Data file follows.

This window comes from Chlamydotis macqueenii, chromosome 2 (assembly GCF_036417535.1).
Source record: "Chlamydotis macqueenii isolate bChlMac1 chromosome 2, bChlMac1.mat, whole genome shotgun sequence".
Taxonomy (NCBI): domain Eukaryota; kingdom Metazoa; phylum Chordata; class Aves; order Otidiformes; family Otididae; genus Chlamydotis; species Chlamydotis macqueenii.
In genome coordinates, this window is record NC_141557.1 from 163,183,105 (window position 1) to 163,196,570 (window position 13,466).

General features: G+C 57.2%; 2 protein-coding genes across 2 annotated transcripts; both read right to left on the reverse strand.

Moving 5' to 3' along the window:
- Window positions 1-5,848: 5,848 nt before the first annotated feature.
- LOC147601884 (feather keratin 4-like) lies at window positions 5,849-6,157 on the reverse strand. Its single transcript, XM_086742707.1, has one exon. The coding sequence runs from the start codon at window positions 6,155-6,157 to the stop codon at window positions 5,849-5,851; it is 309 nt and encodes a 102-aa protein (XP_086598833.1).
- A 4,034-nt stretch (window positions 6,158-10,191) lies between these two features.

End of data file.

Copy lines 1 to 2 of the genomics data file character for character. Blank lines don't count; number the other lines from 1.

This window comes from Chlamydotis macqueenii, chromosome 2 (assembly GCF_036417535.1).
Source record: "Chlamydotis macqueenii isolate bChlMac1 chromosome 2, bChlMac1.mat, whole genome shotgun sequence".